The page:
COMMENTS: Incredibly, Ingmar Bergman released Wild Strawberries in the same year as The Seventh Seal, and although the overriding theme of both films is death, the approach taken in this quiet character study could hardly be different than the bombast of Seal‘s epic medieval fantasy. Wild Strawberries is an intimate, internalized movie about an ordinary man coping with regret at the end of his life, and, without a couple of dream sequences that Freud-obsessed Bergman couldn’t resist adding, it would belong to a tradition of quotidian dramatic cinema that stands directly opposed to the world of weird film. Many people deeply identify with Professor Isak’s pre-mortem ruminations, but I confess I’m not one of them. This is the kind of realism-based movie that conjures no magic for me, although I can appreciate the craftsmanship and understand why others with different predispositions rate it so highly. The dreams depicted here err towards psychological realism rather than mystery. The initial nightmare comes in quickly, taking pride of place directly after the credits. Featuring a withered man with a squashed face and a hearse accident, it’s obviously Isak’s death-anxiety dream, an easy slam dunk interpretation for any amateur psychotherapist. The second trip into Isak’s psyche takes place after we’ve been exposed to some flashbacks to his youth, and digs a bit deeper, although the symbolism is still fairly simple to grasp. It’s actually a series of dreams, beginning with another flashback to his youthful love. That turns into a common examination dream; Isak has shown up for a test, but he’s not prepared. He looks into a microscope and can’t see anything, he sees only nonsense words scrawled on the chalkboard. (At least he remembered to wear pants). After failing the exam, the experience morphs into a guilt dream; the test is revealed as a trial. The sequence ends on another memory, this time of his wife, and a tryst that may or may not have occurred as depicted but which nevertheless reveals his ambivalence about the woman who fathered his son. There is a conundrum in Wild Strawberries; Isak seeks forgiveness, but he seems rather a good egg than a terrible sinner. We are repeatedly told Isak is cold and unfeeling, but the warmth that emanates from behind Sjöström’s sad and crinkly eyes contradicts that narrative. When his daughter-in-law tells him he’s a selfish old man who only thinks of himself, we are immediately on his side; we know that he’s been misunderstood. Bergman surely could direct cold and unfeeling—see the performances of Jullan Kindahl as the buttoned-up housekeeper and Naima Wifstrand as Isak’s harridan mother—so perhaps the idea behind our instant fondness for Victor Sjöström’s grandfatherly professor is that we, the audience, see the doctor as he sees himself, not as others see him. The movie seeks to redeem a character with whom we begin in sympathy; a strange emotional arc, but one that works for many people. Ultimately, although Wild Strawberries is doubtlessly an excellent movie, I do find it a tiny bit overrated—but perhaps that’s only because it’s being compared to the author’s other masterpieces, like The Seventh Seal and Persona. This is a different species of film, a ruminative and elegiac movie that is focused narrowly on a perfectly realized individual rather than grand existential allegories. One of Bergman’s gifts is that he was comfortable working either on an epic stage or in a small chamber. He could bring a sense of warmth to the one and an echo of universality to the other. Wild Strawberries is clearly on the realistic chamber drama end of his range, and the “recommended” rating here is for general cinema enthusiasts, not lovers of the weird.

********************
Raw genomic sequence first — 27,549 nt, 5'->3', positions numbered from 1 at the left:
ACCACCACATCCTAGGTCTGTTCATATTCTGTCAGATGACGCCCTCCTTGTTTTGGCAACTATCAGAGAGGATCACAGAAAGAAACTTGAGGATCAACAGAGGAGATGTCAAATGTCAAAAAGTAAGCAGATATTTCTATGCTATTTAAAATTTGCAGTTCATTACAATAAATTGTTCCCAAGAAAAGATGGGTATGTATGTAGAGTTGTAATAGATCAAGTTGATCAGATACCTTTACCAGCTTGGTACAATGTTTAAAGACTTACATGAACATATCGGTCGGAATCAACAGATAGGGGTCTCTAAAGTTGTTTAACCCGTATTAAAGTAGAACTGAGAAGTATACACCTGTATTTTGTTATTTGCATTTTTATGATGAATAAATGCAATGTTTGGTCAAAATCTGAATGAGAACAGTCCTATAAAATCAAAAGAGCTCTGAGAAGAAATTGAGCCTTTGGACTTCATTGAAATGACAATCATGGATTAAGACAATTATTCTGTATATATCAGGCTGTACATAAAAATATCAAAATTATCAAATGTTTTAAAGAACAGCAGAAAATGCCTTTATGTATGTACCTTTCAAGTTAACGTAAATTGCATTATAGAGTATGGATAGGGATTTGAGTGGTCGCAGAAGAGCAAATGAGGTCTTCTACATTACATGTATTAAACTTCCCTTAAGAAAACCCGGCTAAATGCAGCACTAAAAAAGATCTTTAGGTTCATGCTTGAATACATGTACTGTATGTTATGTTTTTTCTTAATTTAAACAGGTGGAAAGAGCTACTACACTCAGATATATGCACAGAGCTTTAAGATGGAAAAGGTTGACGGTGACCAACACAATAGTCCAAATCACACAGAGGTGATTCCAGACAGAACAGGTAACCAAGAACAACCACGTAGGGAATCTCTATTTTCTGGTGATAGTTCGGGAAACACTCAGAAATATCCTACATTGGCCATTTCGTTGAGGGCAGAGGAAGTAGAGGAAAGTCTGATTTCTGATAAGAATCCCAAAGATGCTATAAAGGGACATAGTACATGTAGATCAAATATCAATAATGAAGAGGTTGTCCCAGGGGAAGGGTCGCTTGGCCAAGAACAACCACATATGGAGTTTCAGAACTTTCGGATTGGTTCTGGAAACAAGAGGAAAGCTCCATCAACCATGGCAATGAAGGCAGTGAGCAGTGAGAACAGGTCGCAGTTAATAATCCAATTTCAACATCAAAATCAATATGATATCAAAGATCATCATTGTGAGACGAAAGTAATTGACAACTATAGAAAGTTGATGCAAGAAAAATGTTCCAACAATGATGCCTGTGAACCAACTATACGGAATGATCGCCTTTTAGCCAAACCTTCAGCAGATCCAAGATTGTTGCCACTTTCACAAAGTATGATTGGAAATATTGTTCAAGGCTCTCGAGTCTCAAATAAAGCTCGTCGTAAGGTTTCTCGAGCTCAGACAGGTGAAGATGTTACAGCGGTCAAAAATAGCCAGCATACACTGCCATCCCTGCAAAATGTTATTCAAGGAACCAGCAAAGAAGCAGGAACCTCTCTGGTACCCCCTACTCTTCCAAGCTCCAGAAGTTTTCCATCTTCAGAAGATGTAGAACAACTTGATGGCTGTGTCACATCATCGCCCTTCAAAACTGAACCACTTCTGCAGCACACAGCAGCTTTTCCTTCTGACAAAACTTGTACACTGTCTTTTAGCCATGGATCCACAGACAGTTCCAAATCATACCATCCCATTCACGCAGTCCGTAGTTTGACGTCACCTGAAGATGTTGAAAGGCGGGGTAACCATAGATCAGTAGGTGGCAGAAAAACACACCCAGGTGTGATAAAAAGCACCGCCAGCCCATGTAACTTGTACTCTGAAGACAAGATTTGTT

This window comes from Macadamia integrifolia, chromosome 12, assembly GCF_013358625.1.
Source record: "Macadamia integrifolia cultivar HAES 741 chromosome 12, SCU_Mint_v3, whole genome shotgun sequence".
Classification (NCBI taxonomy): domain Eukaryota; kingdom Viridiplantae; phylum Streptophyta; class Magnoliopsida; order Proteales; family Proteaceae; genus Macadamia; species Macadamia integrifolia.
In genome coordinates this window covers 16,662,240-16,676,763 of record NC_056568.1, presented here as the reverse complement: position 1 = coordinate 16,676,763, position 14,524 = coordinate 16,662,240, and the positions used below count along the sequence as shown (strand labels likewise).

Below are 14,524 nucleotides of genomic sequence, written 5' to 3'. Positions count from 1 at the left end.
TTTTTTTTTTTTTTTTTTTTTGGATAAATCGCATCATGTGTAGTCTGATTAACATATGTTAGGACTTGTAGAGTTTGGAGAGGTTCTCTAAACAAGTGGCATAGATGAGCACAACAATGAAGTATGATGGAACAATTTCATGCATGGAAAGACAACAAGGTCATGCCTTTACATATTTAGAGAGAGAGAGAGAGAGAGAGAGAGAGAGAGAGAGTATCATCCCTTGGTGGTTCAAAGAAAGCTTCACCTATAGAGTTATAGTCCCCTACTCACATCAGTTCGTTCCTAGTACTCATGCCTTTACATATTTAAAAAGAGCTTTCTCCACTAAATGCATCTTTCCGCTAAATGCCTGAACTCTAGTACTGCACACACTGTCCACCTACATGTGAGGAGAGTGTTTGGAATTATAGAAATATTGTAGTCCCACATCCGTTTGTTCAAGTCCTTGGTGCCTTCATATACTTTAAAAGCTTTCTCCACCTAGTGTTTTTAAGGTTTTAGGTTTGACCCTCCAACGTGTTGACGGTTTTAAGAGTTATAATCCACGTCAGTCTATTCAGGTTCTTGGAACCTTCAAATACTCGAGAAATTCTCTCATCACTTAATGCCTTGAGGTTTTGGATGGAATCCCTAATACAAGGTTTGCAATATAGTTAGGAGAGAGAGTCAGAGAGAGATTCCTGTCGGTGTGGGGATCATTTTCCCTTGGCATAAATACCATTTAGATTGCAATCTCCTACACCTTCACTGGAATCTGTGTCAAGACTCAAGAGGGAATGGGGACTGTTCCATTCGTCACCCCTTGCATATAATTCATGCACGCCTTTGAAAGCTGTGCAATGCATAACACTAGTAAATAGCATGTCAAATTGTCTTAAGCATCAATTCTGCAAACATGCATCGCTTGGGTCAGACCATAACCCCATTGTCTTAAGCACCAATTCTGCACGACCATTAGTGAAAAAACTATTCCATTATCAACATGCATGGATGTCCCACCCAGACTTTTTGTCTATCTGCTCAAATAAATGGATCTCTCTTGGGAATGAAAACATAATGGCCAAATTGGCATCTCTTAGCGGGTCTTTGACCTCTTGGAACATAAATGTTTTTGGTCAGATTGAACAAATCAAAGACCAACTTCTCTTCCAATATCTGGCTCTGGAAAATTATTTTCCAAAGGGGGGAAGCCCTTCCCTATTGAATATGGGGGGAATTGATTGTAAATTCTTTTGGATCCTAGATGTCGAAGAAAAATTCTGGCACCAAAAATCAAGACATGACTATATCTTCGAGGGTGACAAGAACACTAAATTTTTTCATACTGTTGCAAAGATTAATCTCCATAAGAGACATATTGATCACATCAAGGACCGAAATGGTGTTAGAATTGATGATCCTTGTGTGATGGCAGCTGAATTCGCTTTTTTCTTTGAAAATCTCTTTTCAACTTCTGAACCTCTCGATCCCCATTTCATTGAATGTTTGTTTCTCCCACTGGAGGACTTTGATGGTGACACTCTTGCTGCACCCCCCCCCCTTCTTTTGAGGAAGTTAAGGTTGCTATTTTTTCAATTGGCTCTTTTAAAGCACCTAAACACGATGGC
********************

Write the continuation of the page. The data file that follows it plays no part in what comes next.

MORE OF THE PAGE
The Criterion Collection’s Wild Strawberries DVD includes a commentary by film scholar Peter Cowie and a ninety-minute Bergman documentary/interview, Ingmar Bergman on Life and Work. The 2013 Blu-ray upgrade (buy) adds a short introduction from the director and new behind-the-scenes footage.